Financial major Citigroup (NYSE:C) is weighing options on a possible sale of Phibro, its controversial energy-trading unit, The Financial Times reported Wednesday, citing people close to the situation. The move could raise hundreds of millions of dollars for the bailed-out bank, and mute political and public criticism over its star trader Andrew Hall, who is contractually entitled to a 2009 pay package of $100 million.
According to FT, Citi’s executives — whose preference from the beginning has been that of a complete divestment of the commodity trading unit as opposed to divesting part of the division, opening it to outside investors or spinning it off — have held talks with potential buyers. Insiders however, warn no deal is imminent and the plan could still fail.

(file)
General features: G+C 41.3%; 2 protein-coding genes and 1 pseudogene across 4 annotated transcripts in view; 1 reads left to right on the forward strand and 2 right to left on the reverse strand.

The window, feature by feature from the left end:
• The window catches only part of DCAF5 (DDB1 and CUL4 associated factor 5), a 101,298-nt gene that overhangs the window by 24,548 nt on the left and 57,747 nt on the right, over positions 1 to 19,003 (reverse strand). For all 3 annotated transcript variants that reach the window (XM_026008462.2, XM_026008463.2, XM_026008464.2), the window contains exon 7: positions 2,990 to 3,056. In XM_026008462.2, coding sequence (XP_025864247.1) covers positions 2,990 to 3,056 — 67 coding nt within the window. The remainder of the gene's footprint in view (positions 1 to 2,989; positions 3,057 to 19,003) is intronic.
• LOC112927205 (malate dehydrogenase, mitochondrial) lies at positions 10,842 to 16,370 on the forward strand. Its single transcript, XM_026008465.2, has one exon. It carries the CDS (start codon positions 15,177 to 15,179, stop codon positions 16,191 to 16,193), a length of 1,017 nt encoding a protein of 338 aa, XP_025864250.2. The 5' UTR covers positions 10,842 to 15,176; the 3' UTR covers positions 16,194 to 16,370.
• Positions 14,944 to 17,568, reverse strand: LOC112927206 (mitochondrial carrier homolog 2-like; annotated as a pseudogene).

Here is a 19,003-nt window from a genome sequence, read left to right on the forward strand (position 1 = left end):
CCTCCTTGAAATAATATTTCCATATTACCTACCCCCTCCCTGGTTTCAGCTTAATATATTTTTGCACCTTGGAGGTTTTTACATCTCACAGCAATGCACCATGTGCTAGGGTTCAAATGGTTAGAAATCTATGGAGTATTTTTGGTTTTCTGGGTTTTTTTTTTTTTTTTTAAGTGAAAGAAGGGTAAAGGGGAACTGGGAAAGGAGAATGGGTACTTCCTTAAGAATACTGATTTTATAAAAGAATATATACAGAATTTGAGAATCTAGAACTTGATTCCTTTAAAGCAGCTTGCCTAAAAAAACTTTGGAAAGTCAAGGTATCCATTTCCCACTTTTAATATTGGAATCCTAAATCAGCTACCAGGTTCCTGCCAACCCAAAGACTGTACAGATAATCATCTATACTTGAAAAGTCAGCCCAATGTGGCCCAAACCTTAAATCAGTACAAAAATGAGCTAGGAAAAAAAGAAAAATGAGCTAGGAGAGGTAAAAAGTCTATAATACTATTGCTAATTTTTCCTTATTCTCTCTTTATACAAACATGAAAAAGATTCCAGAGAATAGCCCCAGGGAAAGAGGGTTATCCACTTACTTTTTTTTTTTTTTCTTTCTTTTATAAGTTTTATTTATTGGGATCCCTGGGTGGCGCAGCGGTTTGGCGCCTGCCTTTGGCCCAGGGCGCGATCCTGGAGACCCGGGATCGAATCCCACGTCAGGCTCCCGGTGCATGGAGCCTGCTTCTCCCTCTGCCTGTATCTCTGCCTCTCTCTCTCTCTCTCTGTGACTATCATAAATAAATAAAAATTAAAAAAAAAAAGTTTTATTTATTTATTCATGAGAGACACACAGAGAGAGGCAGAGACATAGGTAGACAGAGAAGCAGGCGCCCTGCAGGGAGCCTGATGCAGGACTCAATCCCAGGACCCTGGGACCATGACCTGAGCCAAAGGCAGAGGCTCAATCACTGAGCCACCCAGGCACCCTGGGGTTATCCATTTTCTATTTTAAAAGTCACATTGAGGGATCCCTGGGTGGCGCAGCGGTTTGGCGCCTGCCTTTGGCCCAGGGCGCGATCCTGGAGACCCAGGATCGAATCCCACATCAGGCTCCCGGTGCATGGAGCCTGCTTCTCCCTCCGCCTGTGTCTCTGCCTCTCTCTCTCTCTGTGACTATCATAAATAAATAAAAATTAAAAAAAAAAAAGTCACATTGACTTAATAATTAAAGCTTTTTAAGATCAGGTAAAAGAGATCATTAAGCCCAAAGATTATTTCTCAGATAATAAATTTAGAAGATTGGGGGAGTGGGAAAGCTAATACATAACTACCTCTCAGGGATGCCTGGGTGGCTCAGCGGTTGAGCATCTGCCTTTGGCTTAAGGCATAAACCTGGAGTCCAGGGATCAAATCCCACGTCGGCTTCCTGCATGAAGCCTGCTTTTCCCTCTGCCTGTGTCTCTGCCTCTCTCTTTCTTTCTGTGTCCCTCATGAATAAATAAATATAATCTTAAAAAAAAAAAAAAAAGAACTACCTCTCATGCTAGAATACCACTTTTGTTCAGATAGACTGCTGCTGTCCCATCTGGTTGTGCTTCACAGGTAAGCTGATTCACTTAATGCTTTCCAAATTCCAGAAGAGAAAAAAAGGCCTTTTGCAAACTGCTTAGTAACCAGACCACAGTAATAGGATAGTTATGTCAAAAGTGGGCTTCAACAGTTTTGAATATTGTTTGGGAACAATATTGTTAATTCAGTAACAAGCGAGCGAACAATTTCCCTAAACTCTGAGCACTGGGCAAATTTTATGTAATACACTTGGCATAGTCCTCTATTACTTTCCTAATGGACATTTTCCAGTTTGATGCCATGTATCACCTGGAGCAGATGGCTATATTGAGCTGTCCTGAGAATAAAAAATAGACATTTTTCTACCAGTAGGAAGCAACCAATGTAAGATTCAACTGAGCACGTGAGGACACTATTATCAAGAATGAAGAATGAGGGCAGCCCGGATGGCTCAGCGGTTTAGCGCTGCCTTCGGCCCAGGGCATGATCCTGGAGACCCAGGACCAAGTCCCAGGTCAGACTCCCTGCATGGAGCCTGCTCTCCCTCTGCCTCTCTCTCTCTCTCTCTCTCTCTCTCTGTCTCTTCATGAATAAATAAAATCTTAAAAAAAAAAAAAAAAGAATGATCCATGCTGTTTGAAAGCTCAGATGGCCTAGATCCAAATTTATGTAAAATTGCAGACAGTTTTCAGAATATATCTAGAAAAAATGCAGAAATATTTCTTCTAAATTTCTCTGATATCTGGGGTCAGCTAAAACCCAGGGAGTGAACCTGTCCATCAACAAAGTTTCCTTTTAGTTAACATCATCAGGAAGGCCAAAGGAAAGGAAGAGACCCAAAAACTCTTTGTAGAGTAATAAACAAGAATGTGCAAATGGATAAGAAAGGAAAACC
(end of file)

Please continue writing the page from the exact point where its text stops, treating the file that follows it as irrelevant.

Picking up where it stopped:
If that turns out to be the case, notes FT, Citigroup is still considering selling a majority stake in Phibro, which has been one of the bank’s most profitable businesses, while retaining a minority interest for a few years. Citi relies on Phibro for a portion of its bottom line. The division reportedly contributed $2 billion to the bank’s profits over the past five years.
“As we have said previously, we are evaluating the best way forward for all stakeholders and are exploring several potential options,” Citigroup spokeswoman Danielle Romero-Apsilos said when asked about the FT report.
People close to the situation however, told FT the desire to quash the compensation controversy was in fact one of the reasons why the bank’s management favored a sale.
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